Supporting Families
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Peter Read

There was only a small increase of 37 in the number of Kent primary pupils allocated places at secondary schools this year but with 267 additional secondary places created. This leaves 724 empty spaces, a 5.1% vacancy rate overall, well up on last year's 3.5%. As a result, across the county, there were few extra pressure points in Non-Selective (N/S) schools. Key areas were Canterbury, Gravesham and Sevenoaks which had just five vacancies across their 15 schools, but Ashford, Dartford, Swale and Thanet all have localised problems created by polarisation of choices. Unfortunately, misleading information by KCC appears to hide a large shortage of places in Tunbridge Wells (TW). The converse problem exists in Thanet, where KCC is promoting an unnecessary new school in Margate.

The unpopularity of Oasis Academy Isle of Sheppey with its 108 Local Authority Allocations has propelled Fulston Manor and Westlands to the top of the oversubscription table.  These two schools are followed by Knole Academy, Meopham School, St George's CofE Foundation (Broadstairs) and the recently opened Stone Lodge School. Most of the others were also present in the table last year, apart from newly arrived Canterbury Academy, the new School of Science and Technology Maidstone (SSTM), The Lenham School and Skinners Kent Academy

There are 393 OOC children offered places in non-selective schools across the county, Knole Academy, Homewood School and Bennett Memorial Diocesan School all offering over 50 places to OOC children, with 252 travelling the other way 

The schools struggling to attract pupils are also broadly the same as last year, in most cases propped up by Local Authority Allocations of children who have not been offered more popular schools. 

I explore all these matters further, below, together with a survey of allocation patterns in each of Kent's Districts.

Update 9th April: I have included a section on Government advice for the appointment of new headteachers, below. 

This article considers the appointment of a new Headteacher for Fairview Community Primary School, a process that is lasting for just three and a half weeks, from posting the advertisement to concluding the interviews at a school whose status in September is unknown. The only way this is not madness is if Medway Council and the Governing Body already know who they are going to appoint. Why would anyone else apply?

In my previous article about Fairview a month ago, I reported on a letter from the Board, dated 24th February, that ‘Governors will now carry out a ‘period of reflection in which they will take this opportunity to respond to the most frequently raised themes highlighted, including Academic Standards, transparency and the question of why The Westbrook Trust with more regular communication’. 

This regular communication amounts to a brief letter from the Chairman of Governors, dated the last day of term, informing parents that a permanent headteacher is to be appointed, without mentioning any of these promised themes. The job advertisement fails to mention the rather important point that the school is planning to academise with the Westbrook Trust and so the successful candidate could be removed if their face doesn’t fit. This is either gross incompetence or alternatively, with interviews set for just three days after the closing date for applications, the whole thing is a disgraceful fix! This article finishes with four important questions to which parents need to know the answers.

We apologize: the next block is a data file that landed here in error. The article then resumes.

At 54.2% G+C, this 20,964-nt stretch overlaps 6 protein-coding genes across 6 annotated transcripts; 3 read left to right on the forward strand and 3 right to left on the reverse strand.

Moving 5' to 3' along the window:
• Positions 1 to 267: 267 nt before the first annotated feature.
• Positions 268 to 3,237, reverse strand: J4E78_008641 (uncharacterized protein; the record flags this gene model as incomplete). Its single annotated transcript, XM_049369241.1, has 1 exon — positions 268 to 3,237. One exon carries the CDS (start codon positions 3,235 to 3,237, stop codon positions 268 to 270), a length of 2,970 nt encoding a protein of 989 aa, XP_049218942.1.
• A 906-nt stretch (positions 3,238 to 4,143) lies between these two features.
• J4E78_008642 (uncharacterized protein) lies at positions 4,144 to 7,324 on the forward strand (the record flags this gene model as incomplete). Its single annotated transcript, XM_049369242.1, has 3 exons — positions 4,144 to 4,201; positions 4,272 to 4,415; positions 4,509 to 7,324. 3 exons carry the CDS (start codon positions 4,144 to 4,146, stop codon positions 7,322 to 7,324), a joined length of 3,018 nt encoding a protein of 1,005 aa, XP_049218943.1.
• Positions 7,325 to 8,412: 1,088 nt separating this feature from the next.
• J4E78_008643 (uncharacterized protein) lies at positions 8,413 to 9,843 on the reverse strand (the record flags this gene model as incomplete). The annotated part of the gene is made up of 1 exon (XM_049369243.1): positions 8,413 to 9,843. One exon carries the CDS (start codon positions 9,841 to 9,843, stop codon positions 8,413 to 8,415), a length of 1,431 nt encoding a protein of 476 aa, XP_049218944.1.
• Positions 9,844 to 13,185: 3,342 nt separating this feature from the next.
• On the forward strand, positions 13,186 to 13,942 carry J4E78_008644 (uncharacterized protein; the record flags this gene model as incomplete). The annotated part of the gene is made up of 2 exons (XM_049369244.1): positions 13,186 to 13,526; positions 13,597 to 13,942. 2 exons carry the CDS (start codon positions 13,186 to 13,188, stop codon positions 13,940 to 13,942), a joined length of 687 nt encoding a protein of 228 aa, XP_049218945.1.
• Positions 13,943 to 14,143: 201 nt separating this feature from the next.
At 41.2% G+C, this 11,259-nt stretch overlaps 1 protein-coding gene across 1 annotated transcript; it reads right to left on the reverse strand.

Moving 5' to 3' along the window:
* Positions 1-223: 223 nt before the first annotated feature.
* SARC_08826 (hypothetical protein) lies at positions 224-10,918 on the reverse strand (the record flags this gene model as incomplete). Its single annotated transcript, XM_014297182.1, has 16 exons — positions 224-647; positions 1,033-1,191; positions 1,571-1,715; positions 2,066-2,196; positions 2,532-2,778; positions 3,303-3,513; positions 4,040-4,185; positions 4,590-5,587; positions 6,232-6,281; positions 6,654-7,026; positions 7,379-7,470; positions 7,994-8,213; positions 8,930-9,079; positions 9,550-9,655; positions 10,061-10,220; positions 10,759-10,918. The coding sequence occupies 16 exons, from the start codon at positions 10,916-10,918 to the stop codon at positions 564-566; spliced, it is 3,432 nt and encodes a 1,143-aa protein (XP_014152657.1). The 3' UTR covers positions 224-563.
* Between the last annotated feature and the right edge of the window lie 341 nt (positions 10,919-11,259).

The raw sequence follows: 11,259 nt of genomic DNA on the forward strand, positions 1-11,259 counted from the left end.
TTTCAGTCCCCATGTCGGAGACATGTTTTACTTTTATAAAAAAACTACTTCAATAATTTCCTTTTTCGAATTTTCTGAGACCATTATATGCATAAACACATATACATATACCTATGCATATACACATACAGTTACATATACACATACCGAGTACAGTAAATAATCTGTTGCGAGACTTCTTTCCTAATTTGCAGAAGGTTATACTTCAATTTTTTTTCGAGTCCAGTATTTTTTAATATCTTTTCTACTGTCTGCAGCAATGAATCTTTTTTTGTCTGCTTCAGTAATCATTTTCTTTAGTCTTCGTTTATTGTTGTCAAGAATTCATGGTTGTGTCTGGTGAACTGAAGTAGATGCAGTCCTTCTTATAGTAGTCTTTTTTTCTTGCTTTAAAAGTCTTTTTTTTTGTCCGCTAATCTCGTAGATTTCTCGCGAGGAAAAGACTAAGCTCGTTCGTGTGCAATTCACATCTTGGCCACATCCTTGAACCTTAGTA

Daniel Smith, the controversial new 'tough-love' Headteacher of Pimlico Academy appointed in September and now engaged in a battle attracting national media coverage,  was previously employed at the notorious Ebbsfleet Academy in North Kent for four years from September 2013, ending as Associate Principal. This was also a tough-love school, under its Principal Alison Colwell, who made the school’s approach crystal clear when she left the school in 2019, publicly blaming white working-class parents for her difficulties.

By coincidence, I also wrote about Mr Smith back in 2013 when he was an Assistant Principal at The Quest Academy in Croydon, on the occasion when he sent an email to a parent at Swan Valley School (subsequently Ebbsfleet Academy). The parent was politely questioning Swan Valley about the principle of a very restrictive home school agreement insisted on by the school, the email  (excerpt reproduced below) unlawfully threatening her with the possibility of applying for a court-imposed parenting order under the Academy’s Code of Conduct if she would not sign it. The school was not even an academy at that time so could not have had such a Code of Conduct. 

Mr Smith subsequently took up a post at Swan Valley, which continued the policy of threatening legal action for ‘difficult’ parents as it developed its tough-love policies. The unfortunate consequences of these are outlined in various articles, typically here, which also demonstrate that the many claims about its success were false and that confrontational leadership does not work, as is also apparent in the current drama at Pimlico. If Mr Smith is forced out, as seems increasingly likely, it will not be the fault of the students, but of those who mistakenly appointed him. 

The pattern of grammar school allocations reveals chickens coming home to roost – but never mind the children. I have regularly written since last June about the unfairness of the Kent selection procedure that would be created by the coronavirus effects on schools unless changes were made, and so it has proved. My previous article on the Kent Test demonstrated a built-in bias towards children in West Kent and girls as a result, with further discrimination against children attracting Pupil Premium, suggesting that children from ‘ordinary families’ would also suffer.

Now, every West and North West Kent grammar is full, and all but one are oversubscribed with first choices, even though between them they have added on an extra  184 Year Seven places from last year. At the other end of the scale, there are 257 empty spaces in 13 East and Mid Kent schools, up from 123 in six schools in 2020.

The starkest example of the shift is at Maidstone Grammar which turned away 60 grammar qualified first choices last year, but has 14 vacancies for 2021 admission. At the far end of the county, Sir Roger Manwood’s which had 34 first choices rejected in 2020, now has 20 vacancies.

For children attracting pupil premium, 10% of the girls were found selective by the 2020 Kent selection procedure, and 7% of the boys, in total 8.2%, a fall of 17% from the 2019 figure.

There is an increase of 51 children from outside Kent to 466 in total, were offered places in Kent grammar schools, the main rises being at Gravesend, Maidstone, Maidstone Girls, Mayfield and Tunbridge Wells Boys, partly compensated by a sharp fall at Weald.